This is the book I was referring to in this Instagram post: it was a gift from Pam from her recent vacation in New York. When she had my book signed, Pam told Ruth about my carbonara experience, which was essentially, my first foray into cooking. Ruth then wrote a special message for me.
June had been slightly more hectic and stressful than usual I simply didn’t have enough time to curl up with Delicious! the entire month. And so I had to cram on the last day of June: with about 200 pages left, I proceeded to a coffee shop right after work, ordered chicken and pesto sandwich and iced soy latte, and delved into it. (Highly recommended: Spotify’s Late Night Reading playlist; the sandwich with the stale bread from Starbucks, not so much.)
Taking everything into account, including my love for Ruth’s work (Garlic and Sapphires is one of my all-time favorite books), I already loved Delicious! even before reading it.
The first few pages were enthralling, the prelude ended in dramatic fashion as a young Billie Breslin attempts to recreate her mother’s gingerbread, based solely on memory and to her surprise, her palate’s razor-sharp ability to distinguish and identify flavors. That was promising; I couldn’t wait to go on this ride.
Many years later, as a fresh graduate, Billie lands an interview in the distinguished food magazine, Delicious!—where its staff, friendly, flirtatious, and otherwise—unwittingly dare her to unleash her culinary talents, now kept under wraps due to a traumatic experience. My expectations were then set on a lighthearted romance novel—in the tradition of Confessions of a Shopaholic (which I loved)—with food as the central motif.
Unfortunately, the ride took way too many turns for my taste. The number and nature of the subplots bordered on farcical (I’d list them here but they all involve spoilers), most of them an unnecessary juggling of Wikipedia-like narrative (however written in Ruth’s elegant prose).
It’s hard for me to fault Ruth’s enthusiasm: her brightness and optimism drip on every page, which was, to be fair, refreshing versus nauseating; nerds would have a field day learning about obscure ingredients and dishes, although in my case, it was a challenge to keep myself fascinated by the many details. Overall, I feel this was more the editor’s fault than the writer’s: the former could have striven for a tighter storyline, although I do acknowledge that this wish is rather subjective.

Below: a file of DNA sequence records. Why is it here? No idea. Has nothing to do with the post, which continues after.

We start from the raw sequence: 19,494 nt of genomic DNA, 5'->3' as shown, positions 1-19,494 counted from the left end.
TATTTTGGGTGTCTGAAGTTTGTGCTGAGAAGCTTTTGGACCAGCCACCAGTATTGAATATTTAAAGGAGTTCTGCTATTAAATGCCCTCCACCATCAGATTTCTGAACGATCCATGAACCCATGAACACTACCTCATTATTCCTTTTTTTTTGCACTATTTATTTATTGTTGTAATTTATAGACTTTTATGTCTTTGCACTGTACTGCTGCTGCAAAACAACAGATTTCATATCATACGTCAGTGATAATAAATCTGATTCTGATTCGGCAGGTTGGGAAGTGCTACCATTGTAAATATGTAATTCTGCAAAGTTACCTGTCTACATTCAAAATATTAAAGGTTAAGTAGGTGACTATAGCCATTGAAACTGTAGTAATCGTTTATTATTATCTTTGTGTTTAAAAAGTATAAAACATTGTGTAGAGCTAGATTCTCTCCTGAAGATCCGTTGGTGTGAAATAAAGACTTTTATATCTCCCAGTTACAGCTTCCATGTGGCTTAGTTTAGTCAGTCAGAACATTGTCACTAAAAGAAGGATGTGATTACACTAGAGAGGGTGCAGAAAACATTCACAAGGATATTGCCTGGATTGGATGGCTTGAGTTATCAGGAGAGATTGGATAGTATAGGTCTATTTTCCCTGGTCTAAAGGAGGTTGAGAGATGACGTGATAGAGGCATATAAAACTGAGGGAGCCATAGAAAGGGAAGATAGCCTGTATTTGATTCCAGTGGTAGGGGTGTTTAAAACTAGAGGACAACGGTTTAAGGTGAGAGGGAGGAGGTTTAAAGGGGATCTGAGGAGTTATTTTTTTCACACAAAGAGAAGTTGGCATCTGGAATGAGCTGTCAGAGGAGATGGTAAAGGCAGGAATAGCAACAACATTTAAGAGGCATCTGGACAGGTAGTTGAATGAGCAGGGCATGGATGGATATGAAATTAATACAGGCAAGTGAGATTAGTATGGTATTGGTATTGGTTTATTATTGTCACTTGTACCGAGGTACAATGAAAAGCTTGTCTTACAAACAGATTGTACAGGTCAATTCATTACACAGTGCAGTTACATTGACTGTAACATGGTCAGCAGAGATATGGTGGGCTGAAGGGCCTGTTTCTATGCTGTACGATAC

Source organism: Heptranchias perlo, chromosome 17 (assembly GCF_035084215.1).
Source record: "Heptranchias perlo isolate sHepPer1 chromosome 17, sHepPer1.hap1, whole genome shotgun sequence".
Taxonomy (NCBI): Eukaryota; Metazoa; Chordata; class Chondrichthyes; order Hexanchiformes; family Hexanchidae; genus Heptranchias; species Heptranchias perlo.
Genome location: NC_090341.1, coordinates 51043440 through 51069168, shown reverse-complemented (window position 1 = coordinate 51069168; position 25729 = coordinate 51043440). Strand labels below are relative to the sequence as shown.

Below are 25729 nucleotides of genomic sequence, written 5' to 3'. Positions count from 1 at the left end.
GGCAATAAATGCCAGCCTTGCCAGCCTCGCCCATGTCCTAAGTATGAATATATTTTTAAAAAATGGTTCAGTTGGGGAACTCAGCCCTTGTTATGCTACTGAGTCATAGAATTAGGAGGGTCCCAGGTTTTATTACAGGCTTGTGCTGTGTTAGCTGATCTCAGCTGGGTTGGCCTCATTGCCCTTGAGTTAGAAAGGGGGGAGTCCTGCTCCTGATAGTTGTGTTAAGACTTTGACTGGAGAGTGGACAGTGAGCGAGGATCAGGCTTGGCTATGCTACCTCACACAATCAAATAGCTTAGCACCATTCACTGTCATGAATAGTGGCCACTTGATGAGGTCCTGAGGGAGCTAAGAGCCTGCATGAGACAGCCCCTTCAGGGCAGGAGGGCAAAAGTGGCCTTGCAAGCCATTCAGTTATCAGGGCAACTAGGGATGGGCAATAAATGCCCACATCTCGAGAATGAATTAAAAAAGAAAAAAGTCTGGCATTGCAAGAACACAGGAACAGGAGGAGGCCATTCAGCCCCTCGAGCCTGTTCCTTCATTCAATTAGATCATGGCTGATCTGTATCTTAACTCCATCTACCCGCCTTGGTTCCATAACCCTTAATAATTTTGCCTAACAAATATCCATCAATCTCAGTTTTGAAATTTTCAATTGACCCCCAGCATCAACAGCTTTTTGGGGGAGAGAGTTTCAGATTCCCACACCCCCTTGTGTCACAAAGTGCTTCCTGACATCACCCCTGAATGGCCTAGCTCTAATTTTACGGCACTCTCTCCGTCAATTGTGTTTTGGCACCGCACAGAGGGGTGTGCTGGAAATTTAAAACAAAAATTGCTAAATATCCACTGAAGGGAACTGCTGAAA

I suppose I could be upbraided for having set such a limited expectation for the novel’s storyline; however, the problem with having a myriad of subplots is that the reader ends up disappointing himself every time the author decides to explore a different direction. Even if Ruth was successful in tightening all loose ends, my interest in them had waned by then.
I liked the book and enjoyed its heartiness; with some fine-tuning, it may have been perfect.
* * * *
First few paragraphs:
“You should have used fresh ginger!”
The words flew out of my mouth before I could stop them. I glanced at Aunt Melba to see if she was upset, but she was looking at me with undisguised admiration. “Why didn’t I think of that!”
“And orange peel.” I wanted her to look at me that way again.
“Any other ideas?” Aunt Melba was rooting around in the vegetable bin.
She emerged holding a large knob of ginger triumphantly over her head, then went to the counter and began to grate it, sending the mysterious tingly scent into the air. “How come you didn’t say something last year?”
“Would you have believed me?”
She swiped at the thick red curl that had fallen across her right eye and grinned ruefully. “Ask advice from a nine-year old?” She reached out and tousled my hair. “Now that you’re ten, of course, everything’s changed.”